Jerome, Stephen (c.1588–c.1650), protestant minister and writer, was educated at St John's College, Cambridge (BA 1604, MA 1607), and ordained in 1609. After serving in parishes in London and Yorkshire he moved (c.1619) to the parish of St Nicholas in Newcastle, where he served as a lecturer under the puritan preacher Robert Jenison. Discovered in a state of undress with one of his female parishioners when her husband returned unexpectedly, and suspected of ‘fouler matters with his own maid-servants’ (Tanner MS 73, f. 136r, Bodl.), Jerome fled to Ireland, where he attached himself to Richard Boyle (qv), earl of Cork, as tutor to his son and as chaplain, and was rewarded with a benefice in Tallow, Co. Waterford. Here he wrote Irelands jubilee (1624), rejoicing in the collapse of King James's efforts to marry his son to the catholic Spanish infanta, and urging his fellow protestants to live up to their ‘civilising’ mission in Ireland by serving as beacons of virtue amid the ‘popish darkness’, ‘as Israelites amongst the Egyptians’ (p. 41). The book gives a revealing portrait of the religious and cultural attitudes of an early seventeenth-century Munster English settler, confirming Jerome as a moderate puritan (theologically, at least).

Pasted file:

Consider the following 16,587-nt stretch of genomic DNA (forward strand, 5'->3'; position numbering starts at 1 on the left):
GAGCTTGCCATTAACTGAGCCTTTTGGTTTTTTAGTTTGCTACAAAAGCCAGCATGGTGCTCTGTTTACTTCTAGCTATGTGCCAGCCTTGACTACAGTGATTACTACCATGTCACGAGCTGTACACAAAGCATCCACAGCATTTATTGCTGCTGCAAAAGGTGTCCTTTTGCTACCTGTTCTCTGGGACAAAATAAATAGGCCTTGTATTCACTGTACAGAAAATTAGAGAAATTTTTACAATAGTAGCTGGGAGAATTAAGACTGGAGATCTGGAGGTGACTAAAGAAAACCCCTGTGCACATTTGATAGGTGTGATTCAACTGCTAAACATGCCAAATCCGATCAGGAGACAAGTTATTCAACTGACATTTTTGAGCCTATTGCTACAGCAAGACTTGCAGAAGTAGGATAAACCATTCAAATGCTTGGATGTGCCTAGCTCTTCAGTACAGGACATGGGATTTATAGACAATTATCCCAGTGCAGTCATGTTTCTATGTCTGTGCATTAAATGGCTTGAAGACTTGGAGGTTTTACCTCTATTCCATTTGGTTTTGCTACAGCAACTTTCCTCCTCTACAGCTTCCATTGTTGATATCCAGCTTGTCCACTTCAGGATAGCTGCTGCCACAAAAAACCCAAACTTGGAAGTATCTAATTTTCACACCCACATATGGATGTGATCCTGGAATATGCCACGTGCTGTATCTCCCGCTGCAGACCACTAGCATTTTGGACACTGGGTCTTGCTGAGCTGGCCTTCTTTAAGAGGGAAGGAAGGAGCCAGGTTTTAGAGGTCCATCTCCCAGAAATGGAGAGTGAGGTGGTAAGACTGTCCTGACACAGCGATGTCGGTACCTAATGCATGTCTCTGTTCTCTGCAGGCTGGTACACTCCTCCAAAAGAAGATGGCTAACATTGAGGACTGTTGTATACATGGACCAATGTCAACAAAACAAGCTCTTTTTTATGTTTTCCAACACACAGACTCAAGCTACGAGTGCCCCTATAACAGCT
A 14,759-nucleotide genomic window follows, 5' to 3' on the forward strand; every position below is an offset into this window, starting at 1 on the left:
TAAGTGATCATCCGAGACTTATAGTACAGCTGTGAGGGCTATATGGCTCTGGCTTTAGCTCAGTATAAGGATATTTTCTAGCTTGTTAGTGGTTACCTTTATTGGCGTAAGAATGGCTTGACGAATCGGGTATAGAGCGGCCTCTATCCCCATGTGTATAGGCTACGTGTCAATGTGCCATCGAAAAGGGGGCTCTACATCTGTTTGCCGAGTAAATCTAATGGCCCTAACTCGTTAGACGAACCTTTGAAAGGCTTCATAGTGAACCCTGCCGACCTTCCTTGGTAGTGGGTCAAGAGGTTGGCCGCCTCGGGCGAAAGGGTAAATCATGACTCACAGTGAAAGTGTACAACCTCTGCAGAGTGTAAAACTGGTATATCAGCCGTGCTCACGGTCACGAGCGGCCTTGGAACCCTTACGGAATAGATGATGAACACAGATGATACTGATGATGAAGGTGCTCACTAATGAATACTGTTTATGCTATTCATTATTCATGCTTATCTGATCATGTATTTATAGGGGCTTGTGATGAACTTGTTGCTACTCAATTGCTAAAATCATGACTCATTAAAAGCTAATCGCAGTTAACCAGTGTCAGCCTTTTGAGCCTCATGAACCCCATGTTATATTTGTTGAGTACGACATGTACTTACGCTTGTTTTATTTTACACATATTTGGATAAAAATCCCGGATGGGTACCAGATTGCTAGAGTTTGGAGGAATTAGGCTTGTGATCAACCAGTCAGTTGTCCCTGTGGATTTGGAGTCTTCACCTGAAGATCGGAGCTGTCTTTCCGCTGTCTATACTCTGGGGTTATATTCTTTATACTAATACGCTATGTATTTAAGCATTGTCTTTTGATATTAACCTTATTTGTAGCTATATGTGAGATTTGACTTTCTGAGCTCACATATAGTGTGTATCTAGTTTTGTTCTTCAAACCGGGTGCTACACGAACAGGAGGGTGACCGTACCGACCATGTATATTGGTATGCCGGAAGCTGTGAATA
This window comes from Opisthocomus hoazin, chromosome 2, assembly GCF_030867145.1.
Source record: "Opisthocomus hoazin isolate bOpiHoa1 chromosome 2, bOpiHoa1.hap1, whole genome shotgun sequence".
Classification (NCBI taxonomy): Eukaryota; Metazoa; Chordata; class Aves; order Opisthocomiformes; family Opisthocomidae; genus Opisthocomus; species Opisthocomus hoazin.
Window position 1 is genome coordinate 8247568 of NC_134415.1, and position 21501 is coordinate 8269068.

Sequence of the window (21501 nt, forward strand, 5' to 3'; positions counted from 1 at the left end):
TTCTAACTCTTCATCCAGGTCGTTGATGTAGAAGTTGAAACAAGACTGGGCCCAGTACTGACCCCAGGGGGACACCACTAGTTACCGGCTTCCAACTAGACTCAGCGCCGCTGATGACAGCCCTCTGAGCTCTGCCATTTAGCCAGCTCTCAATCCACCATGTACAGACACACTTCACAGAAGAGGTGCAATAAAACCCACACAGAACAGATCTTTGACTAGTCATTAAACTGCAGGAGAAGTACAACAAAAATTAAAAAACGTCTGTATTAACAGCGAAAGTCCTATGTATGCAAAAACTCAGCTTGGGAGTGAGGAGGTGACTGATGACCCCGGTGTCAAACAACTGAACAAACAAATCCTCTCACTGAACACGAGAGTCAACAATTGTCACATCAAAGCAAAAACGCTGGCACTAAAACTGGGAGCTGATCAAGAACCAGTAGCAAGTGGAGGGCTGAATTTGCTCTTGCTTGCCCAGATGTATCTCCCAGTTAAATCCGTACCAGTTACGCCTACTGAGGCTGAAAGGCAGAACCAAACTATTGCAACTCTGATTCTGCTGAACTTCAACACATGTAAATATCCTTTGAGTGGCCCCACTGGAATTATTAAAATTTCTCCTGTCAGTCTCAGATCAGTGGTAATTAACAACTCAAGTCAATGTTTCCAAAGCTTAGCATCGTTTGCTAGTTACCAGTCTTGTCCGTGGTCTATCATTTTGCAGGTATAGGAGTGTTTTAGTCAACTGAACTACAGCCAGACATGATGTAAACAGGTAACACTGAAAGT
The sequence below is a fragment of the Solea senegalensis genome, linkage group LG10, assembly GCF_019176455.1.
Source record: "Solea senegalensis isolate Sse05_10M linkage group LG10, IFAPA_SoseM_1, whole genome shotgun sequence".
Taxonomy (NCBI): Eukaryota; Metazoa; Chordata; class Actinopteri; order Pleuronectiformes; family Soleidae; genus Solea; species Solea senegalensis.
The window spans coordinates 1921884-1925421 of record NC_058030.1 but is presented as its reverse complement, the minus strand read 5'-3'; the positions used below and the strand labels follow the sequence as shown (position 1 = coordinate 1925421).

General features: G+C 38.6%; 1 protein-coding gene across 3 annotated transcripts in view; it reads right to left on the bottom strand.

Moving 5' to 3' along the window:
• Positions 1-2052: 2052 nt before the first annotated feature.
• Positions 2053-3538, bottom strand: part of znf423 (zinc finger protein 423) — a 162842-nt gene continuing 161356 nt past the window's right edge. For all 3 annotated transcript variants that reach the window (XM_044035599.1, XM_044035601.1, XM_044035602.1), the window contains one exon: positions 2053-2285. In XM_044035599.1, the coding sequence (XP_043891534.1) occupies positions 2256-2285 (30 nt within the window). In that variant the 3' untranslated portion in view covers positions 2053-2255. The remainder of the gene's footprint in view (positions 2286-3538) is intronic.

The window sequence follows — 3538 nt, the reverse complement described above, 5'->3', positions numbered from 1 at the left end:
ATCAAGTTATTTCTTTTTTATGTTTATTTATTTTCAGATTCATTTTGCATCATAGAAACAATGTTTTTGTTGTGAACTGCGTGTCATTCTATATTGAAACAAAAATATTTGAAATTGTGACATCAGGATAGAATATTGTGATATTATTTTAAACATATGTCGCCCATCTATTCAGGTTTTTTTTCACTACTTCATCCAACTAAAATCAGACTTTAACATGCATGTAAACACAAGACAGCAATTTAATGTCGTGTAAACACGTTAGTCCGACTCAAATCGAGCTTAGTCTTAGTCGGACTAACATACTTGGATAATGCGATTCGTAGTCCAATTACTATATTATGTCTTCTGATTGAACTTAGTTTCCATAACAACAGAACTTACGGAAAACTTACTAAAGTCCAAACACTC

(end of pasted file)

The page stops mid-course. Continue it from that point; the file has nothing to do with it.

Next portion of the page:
In 1625 he returned to England to serve as minister in Nantwich, Cheshire, but after narrowly escaping thoroughly believable charges of rape he had to flee to Ireland again. Here he reestablished his clerical career, preaching before members of the government in Christ Church cathedral (1631) and becoming minister of St Brigid's, Dublin. By 1641 he was serving at Athy, Co. Kildare, and was caught up in the rising, being captured by the Irish before fleeing eventually to Dublin, where he served as a preacher. After a sermon in Christ Church (13 November 1642) in which he attacked King Charles's catholic wife as ‘Jezebel's daughter’ and clearly indicated his sympathy for the parliamentary cause, Jerome was arrested and imprisoned. He is last heard of back in England, at Greenwich (1650), where he wrote A minister's mite, on training one's memory. He also published a number of other sermons and books of popular piety.